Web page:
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Pearson Livestock Equipment: Designed for cattlemen by cattlemen

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By staff writer Jessica Bartel

Everyone has a story, each unique in its own way. Many times we don’t even realize how dramatically one seemingly small decision can impact our lives. This is true of the Rater family’s story which began with the purchase of a quality piece of livestock equipment. David Rater grew up in Antelope, TX and currently lives there with his wife JoAnn on a piece of land his grandparents owned. The two were high school sweethearts in Archer City, TX and will be married 40 years this May. Together

they have three children they raised in this area. Since an early age Rater, a cattleman with 34 years of experience in banking, has run cattle on that land. Fifteen years ago, while processing yearlings with a chute that was less than satisfactory he decided it was time to upgrade.
The Raters researched different chutes and were very impressed with Pearson Livestock Equipment’s overall product line. Their chute was high quality, easy to use and
had many convenient features. While buying the chute, Rater became acquainted with Pearson Livestock Equipment owners Jack and Gail Johnston. A mutual friendship was born and several years later Johnston, preparing for retirement, proposed to Rater the idea of buying the company.

To read more pick up the March 2014 issue of North Texas Farm & Ranch.

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Farm & Ranch

Mammals and Avian Influenza

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By Barry Whitworth, DVM

At the writing of this article, High Path Avian Influenza (HPAI) H5N1 has been detected in more than 83 million domestic poultry in the United States. The outbreak includes commercial and backyard flocks.

Most people are aware that poultry may succumb to Avian Influenza but may not know that other animals can be infected with the virus. According to the U.S. Department of Agriculture, a variety of mammals have been infected with Avian Influenza H5N1 in the U.S.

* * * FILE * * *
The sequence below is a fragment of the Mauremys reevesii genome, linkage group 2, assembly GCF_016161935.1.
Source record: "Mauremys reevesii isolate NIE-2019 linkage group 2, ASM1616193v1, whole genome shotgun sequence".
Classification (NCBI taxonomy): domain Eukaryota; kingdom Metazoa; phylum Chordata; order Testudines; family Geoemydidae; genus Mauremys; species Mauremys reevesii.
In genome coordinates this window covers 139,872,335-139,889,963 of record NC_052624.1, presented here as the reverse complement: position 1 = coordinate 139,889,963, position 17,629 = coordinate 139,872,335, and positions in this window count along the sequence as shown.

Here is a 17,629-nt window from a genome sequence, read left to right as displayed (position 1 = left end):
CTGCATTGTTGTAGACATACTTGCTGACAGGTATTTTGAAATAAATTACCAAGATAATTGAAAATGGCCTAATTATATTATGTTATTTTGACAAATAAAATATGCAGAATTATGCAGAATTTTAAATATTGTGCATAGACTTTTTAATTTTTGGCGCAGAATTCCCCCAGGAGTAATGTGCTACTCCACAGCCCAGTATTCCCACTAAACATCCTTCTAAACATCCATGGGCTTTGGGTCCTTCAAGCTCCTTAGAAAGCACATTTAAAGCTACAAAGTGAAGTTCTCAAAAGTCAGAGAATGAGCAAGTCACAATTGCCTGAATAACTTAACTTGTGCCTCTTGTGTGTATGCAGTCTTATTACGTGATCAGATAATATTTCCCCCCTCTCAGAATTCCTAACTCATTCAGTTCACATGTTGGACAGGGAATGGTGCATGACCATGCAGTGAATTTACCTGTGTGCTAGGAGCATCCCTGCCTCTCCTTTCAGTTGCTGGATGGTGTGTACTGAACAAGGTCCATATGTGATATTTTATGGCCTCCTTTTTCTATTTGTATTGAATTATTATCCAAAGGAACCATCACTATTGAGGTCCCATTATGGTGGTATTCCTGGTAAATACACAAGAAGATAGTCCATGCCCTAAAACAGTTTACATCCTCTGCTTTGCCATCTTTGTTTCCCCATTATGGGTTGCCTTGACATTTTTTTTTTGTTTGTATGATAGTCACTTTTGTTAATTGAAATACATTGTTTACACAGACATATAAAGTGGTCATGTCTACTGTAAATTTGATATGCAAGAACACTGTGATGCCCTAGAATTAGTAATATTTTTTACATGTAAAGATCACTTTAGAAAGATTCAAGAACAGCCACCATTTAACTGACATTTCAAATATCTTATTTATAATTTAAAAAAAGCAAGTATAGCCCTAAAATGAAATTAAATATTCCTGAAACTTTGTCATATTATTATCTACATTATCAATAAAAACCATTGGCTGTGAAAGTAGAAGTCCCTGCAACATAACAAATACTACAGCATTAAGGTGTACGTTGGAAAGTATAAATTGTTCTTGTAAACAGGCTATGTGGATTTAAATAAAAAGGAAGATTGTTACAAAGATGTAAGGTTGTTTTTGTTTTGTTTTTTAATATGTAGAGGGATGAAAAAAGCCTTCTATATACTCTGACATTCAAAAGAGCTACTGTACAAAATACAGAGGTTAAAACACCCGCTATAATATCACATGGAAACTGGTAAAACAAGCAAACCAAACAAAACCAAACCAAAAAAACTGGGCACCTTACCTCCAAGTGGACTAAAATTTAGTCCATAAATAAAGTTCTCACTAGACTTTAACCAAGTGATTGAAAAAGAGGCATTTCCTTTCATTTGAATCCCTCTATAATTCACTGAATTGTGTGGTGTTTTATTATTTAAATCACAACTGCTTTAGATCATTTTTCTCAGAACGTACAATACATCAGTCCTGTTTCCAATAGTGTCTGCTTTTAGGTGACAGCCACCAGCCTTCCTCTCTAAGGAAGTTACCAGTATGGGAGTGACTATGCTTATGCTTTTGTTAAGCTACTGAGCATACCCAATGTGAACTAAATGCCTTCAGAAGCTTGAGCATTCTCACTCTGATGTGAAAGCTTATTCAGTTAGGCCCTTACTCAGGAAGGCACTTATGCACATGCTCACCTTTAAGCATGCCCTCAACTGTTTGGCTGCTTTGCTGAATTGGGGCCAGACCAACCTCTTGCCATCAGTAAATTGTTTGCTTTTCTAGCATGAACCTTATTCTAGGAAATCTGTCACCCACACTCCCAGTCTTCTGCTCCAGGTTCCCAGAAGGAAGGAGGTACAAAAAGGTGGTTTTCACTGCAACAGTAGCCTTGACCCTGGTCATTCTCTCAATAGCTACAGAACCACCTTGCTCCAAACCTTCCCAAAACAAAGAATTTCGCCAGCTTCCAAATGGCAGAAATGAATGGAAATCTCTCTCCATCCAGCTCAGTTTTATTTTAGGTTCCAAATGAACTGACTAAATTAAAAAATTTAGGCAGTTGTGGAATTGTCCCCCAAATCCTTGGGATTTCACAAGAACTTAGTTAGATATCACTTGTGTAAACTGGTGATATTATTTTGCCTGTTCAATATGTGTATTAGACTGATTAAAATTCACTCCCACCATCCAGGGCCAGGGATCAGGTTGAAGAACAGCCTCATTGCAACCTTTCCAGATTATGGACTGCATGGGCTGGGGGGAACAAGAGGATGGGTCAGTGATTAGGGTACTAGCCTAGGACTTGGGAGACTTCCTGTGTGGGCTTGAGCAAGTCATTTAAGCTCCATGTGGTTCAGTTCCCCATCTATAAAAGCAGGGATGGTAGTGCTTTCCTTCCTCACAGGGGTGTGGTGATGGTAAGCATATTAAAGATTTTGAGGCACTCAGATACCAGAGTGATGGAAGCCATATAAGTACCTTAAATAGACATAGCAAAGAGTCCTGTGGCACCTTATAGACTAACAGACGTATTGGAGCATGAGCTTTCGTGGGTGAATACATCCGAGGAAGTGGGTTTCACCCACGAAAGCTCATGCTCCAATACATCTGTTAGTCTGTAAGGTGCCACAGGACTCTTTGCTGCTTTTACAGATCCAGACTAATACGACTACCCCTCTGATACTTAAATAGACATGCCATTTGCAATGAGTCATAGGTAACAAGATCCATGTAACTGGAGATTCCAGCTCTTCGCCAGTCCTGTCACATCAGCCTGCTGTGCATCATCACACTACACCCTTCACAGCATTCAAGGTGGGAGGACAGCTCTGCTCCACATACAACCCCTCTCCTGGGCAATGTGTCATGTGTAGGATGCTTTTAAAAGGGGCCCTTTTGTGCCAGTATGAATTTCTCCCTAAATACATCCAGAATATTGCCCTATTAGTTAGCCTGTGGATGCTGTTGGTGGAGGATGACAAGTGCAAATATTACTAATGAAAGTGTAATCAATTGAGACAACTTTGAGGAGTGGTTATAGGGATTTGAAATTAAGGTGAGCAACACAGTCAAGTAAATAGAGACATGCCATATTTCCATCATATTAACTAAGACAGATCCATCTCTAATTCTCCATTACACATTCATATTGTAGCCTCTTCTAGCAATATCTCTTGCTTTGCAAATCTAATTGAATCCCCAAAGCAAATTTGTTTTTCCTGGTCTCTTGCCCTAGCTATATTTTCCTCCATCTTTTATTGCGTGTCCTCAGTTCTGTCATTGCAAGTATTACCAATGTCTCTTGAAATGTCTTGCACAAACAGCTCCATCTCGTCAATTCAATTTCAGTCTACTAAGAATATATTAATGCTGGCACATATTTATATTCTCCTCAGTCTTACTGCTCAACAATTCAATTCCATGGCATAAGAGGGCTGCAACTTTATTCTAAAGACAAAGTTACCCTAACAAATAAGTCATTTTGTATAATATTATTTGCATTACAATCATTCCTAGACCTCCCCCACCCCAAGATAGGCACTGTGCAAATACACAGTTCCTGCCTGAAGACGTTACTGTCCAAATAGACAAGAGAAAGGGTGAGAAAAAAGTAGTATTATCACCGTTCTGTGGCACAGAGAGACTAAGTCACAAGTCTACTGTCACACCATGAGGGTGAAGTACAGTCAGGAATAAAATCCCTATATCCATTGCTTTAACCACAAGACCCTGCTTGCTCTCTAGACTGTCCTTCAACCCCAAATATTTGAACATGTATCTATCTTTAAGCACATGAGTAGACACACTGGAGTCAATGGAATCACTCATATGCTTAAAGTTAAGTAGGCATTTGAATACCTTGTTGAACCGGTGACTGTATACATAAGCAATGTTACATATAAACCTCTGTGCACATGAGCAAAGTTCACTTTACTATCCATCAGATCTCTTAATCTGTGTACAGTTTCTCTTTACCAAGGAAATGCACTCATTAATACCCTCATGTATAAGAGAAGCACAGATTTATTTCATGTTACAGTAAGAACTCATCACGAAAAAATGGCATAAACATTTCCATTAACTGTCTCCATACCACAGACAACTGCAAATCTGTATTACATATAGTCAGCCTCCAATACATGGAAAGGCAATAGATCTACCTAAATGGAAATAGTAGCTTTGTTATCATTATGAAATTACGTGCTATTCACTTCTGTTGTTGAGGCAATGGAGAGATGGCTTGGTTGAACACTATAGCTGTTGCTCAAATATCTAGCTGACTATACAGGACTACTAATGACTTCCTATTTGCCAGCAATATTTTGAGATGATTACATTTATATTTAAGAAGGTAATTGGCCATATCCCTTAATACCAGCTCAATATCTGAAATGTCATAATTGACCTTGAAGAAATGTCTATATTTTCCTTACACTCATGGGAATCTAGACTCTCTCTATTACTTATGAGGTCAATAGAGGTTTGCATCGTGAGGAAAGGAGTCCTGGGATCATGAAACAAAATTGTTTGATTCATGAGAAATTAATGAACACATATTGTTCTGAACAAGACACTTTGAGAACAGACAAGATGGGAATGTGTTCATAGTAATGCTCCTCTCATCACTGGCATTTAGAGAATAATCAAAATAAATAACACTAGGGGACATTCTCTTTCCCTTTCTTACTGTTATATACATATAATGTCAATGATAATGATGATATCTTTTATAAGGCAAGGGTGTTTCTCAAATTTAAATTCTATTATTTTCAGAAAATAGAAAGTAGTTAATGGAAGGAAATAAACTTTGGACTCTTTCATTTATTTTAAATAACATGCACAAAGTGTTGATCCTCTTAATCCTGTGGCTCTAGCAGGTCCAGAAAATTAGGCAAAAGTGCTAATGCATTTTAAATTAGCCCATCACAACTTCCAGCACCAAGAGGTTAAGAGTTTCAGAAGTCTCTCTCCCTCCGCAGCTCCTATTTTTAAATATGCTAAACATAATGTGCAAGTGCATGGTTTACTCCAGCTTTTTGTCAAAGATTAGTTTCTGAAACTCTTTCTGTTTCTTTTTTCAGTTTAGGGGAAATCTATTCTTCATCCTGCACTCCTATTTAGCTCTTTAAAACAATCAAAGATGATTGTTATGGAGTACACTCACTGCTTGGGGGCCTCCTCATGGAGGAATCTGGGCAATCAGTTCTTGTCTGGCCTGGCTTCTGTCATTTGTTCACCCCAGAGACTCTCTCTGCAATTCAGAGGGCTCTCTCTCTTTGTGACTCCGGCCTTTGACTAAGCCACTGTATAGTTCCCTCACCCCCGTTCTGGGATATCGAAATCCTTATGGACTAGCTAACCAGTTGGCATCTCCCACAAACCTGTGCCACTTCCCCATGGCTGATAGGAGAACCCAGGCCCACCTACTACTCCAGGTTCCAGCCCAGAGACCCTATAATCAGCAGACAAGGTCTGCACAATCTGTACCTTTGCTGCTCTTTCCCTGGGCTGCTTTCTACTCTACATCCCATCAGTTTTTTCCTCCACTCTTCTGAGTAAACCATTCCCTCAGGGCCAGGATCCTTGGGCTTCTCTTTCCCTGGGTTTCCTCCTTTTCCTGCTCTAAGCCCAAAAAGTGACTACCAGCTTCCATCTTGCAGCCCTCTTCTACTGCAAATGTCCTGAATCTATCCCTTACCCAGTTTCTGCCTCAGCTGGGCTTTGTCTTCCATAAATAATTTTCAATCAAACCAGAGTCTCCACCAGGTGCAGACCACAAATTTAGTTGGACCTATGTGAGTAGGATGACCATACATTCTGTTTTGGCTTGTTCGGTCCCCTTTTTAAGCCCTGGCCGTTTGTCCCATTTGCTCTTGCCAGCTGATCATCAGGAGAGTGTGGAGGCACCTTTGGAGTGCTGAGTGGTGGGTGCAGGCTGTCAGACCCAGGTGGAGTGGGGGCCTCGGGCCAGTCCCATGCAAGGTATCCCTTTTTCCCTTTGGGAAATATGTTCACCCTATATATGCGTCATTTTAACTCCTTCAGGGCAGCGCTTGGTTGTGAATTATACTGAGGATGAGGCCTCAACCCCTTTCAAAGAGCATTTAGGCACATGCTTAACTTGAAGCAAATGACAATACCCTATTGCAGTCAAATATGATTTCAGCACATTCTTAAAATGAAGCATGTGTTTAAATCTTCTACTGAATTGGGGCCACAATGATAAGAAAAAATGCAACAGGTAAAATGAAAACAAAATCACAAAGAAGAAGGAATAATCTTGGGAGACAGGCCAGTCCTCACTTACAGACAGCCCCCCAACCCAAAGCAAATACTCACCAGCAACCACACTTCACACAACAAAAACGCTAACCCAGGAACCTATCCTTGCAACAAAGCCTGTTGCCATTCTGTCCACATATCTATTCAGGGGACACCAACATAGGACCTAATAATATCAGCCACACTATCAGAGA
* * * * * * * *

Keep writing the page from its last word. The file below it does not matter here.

The list of more than 200 mammals includes bears, foxes, skunks, coyotes, etc. Even marine animals such as dolphins and seals have been found with the virus. Current Avian Influenza H5N1 infections in poultry, mammals, and livestock in the U.S. can be found at the Detections of Highly Pathogenic Avian Influenza website at https://www.aphis.usda.gov/livestock-poultry-disease/avian/avian-influenza/hpai-detections.

Recently, ruminants have been diagnosed with Avian Influenza H5N1 in the U.S. The World Organization for Animal Health reported that neonatal goats displaying neurological clinical signs and death were positive for Avian Influenza.

To read more, pick up a copy of the May issue of NTFR magazine. To subscribe by mail, call 940-872-5922.

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Farm & Ranch

Meanwhile, Back at the Ranch…

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By Rayford Pullen | [email protected]

When May arrives, we start thinking about weed control. With two years of drought under our belts, grass grazed short and hay stocks depleted, what we do now will influence our forage conditions for the entire year. With 75 percent of our annual warm season forages made by July 15 in North Texas, we need to get the grass growing while the sun shines.

Speaking of the sun shining, the biggest deterrent to growing lots of grass is restricted sunlight, and the biggest sun blockers we have are weeds.

Have you noticed weeds are normally just slightly taller than your grass and are probably blocking 90 percent of the sunlight from reaching the grass itself? So obviously, we need to improve conditions, so sunlight reaches the plants we want to grow.

With grass extremely short, more sunlight is hitting the soil surface now, which in turn results in more weed seed germinating. With the moisture we have received, we expect an abundance of weeds this year.

To read more, pick up a copy of the May issue of NTFR magazine. To subscribe by mail, call 940-872-5922.

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Farm & Ranch

Land Market Report: March Land Sales

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By Jared Groce

Rural land sales are continuing on a steady pace for early spring, with prices holding very strong with the sell-to-list price ratios remaining very high, even on properties that have been on the market for a longer than usual time period. The total number of transactions are picking up once again as the spring selling season kicks off, and the average acreage continues to decrease.

Larger acreage properties seem to be in higher demand than smaller properties currently, with many buyers simply parking cash in real estate to hedge against inflation. Interest rates seem to have settled down and most experts agree that rates will be reduced by the fed this year. Some lenders have programs in place that allow the buyer to reduce their rates without having to go through a full refinance ordeal.

To read more, pick up a copy of the May issue of NTFR magazine. To subscribe by mail, call 940-872-5922.

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